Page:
Analogies and metaphors can be useful until they're taken too far. To paraphrase Martin Fowler, a metaphor is useful if it helps you formulate questions and it's dangerous if you use it to justify answers.

I assume Michael was trying to help you understand his perspective by sharing a metaphor of the restaurant kitchen. He was not (I assume) implying that restaurant kitchens would be like software development. He was (I assume) implying that there's something about restaurant kitchens as a workplace that, for Michael, seem to also be true for a code base as a software developer's workplace. I see the similarity so I appreciate the metaphor. You don't see the similarity (I assume) so you don't appreciate the metaphor. That's how it is--metaphors don't work every time and for everyone.

While you might not like metaphors, that doesn't mean they're not useful in general.


> > However, it's important to note that the menu design is
> > closer to software development than ...
>
> imo No it isn't important to note that!

If you're pointing out a "flaw" in a metaphor by taking it so far that it breaks down, why shouldn't I point out a "flaw" in that activity, too?

In hindsight, I realize that perhaps I shouldn't have done that. I did, however, and I apologize.


> We share experience of conceptual work, we share
> experience of programming, we share experience designing
> software products - sensible discussion has to be based on
> our shared knowledge.

I've participated a number of discussions that I considered sensible even though they involved the use of metaphors. A shared context is definitely important but I feel that metaphors are often a useful means for communicating ideas for which that shared context does not exist.

--

I realize we've drifted rather far away from the topic and it makes me sad.


Lasse

Isaac Gouy

Posts: 527
Nickname: igouy
Registered: Jul, 2003

Re: the "TDD-or-acceptance" question Posted: Oct 18, 2007 3:35 PM
Reply to this message Reply
Don't be sad!

Lasse Koskela wrote
-snip-
> I assume Michael was trying to help you understand his
> perspective by sharing a metaphor of the restaurant
> kitchen. He was not (I assume) implying that restaurant
> kitchens would be like software development. He was (I
> assume) implying that there's something about restaurant
> kitchens as a workplace that, for Michael, seem to also be
> true for a code base as a software developer's workplace.

Look at the context: Oct 15, 2007 2:22 AM

Is metaphor being used to justify Michael's "A little more effort ends up saving time" answer?


-snip-
> While you might not like metaphors, that doesn't mean
> they're not useful in general.

"Too often, we use metaphor to gloss over inexact thinking..."

Style: Toward Clarity and Grace, Joseph M Williams


-snip-
> If you're pointing out a "flaw" in a metaphor ...

I'm pointing out that the use of metaphor successfully de-railed any examination of costs/benefits into musings on how little we know about restaurant kitchens.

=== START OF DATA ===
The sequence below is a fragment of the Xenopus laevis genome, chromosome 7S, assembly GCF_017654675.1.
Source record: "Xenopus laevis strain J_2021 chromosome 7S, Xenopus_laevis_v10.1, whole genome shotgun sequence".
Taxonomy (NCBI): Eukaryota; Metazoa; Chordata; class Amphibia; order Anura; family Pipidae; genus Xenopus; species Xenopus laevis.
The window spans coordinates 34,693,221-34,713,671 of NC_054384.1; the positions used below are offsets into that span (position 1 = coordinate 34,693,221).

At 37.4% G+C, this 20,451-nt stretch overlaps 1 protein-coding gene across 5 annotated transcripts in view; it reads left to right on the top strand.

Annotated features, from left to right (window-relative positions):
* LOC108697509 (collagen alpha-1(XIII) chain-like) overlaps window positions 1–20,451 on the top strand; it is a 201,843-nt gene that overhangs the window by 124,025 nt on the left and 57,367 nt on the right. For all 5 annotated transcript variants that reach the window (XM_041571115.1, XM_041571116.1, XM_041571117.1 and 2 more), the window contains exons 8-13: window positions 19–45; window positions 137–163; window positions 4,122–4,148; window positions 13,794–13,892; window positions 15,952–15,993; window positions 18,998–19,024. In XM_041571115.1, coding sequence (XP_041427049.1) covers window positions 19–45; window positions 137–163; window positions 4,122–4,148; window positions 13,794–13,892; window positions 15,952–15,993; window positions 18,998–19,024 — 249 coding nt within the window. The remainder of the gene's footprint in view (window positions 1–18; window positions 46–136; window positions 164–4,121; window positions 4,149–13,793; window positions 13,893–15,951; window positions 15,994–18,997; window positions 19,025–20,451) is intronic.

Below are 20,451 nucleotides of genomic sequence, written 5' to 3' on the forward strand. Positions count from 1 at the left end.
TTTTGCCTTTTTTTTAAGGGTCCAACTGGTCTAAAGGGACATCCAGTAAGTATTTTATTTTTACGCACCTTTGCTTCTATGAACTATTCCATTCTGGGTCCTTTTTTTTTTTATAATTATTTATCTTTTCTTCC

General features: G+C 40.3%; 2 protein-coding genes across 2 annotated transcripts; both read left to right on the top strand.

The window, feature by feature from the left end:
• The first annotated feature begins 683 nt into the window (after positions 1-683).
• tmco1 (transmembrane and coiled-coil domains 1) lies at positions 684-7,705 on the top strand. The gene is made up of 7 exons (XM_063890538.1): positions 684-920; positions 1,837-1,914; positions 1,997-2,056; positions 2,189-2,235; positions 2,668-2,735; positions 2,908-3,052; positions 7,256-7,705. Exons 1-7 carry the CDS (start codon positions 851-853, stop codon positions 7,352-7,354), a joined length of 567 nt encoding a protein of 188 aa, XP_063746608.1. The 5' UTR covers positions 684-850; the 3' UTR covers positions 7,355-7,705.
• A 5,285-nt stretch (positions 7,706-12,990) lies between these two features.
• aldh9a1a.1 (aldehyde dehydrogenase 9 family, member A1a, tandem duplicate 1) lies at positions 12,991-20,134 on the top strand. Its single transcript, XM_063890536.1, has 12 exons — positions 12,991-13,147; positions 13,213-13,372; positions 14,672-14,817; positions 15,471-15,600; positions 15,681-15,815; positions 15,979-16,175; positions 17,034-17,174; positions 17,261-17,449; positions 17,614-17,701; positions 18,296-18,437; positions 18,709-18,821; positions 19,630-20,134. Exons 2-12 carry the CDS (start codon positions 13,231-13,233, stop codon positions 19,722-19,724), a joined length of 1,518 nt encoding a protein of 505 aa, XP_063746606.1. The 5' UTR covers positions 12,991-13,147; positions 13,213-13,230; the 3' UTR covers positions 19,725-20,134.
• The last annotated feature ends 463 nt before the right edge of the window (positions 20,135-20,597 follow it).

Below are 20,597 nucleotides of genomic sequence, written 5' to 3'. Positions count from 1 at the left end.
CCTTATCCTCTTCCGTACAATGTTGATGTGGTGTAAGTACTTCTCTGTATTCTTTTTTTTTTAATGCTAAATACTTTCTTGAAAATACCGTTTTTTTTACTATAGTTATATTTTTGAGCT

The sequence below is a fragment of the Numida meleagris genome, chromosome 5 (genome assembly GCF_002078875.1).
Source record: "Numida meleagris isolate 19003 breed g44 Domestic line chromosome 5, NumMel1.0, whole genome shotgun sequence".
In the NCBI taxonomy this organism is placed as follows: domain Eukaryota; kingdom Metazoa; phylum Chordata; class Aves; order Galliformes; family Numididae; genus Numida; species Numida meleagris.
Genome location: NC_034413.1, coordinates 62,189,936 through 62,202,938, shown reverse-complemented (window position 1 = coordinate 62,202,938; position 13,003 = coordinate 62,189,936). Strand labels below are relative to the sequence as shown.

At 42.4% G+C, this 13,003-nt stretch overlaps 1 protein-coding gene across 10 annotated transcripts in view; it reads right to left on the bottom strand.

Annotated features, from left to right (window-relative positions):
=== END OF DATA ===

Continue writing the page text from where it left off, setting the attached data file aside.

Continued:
-snip-
> A shared context is definitely important but I
> feel that metaphors are often a useful means for
> communicating ideas for which that shared context does not
> exist.

We're software developers - a shared context does exist!

Isaac Gouy

Posts: 527
Nickname: igouy
Registered: Jul, 2003

Re: the "TDD-or-acceptance" question Posted: Oct 19, 2007 3:08 PM
Reply to this message Reply
James O. Coplien wrote
> Some of the Kaizen thinking (the stuff regarding mura,
> mudi, mudi) related to eliminating waste is an explicit
> foundation of Lean and of Scrum. The people who brought
> you Kaizen suggest that any exercise designed to improve
> productivity start with this little ceremony:
>
> It's something I'd like to try out at next
> week.
>
> So continuous (or at least periodic) cleaning is a
> fundamental principle.
>
> However, there is no testing or test-like activity
> involved that I can see.

I find it comical that you've made these comments in a discussion which you began with "... we have invented and are following religions, or perhaps even cults, intent on ceremonies and rituals rather than thinking or inspection."

What costly problem have you observed in the software development process that might possibly be reduced or eliminated by continuous or periodic cleaning (whatever that means in software development)? How much will the problem be reduced? How will you know that the problem has been reduced by that amount?

When you don't start with answers to those questions you aren't doing something that "the people who brought you Kaizen" would recognise as Kaizen.

When you do that little ceremony in software development just because that little ceremony is performed in manufacturing you are engaged in nothing more than ritual.

Steven E. Newton

Posts: 137
Nickname: cm
Registered: Apr, 2003

Re: Religion's Newfound Restraint on Progress Posted: Oct 27, 2007 1:25 AM
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Does anyone have a corrected citation for the following assertion?

"on-site customer has also been at least partially discredited (Martin and Noble)."

The link is to http://agile.vtt.fi/docs/publications/2004/2004_eurospi_customer_in_an_xp _project.pdf, which is actually the Juha Koskela and Pekka Abrahamsson paper again. Are the author credits wrong or was it intended to cite a different study.

Flat View: This topic has 55 replies on 4 pages [ « | 1  2  3  4 | » ]
Topic: Religion's Newfound Restraint on Progress Previous Topic   Next Topic Topic: Interview with Handango's Will Pinnell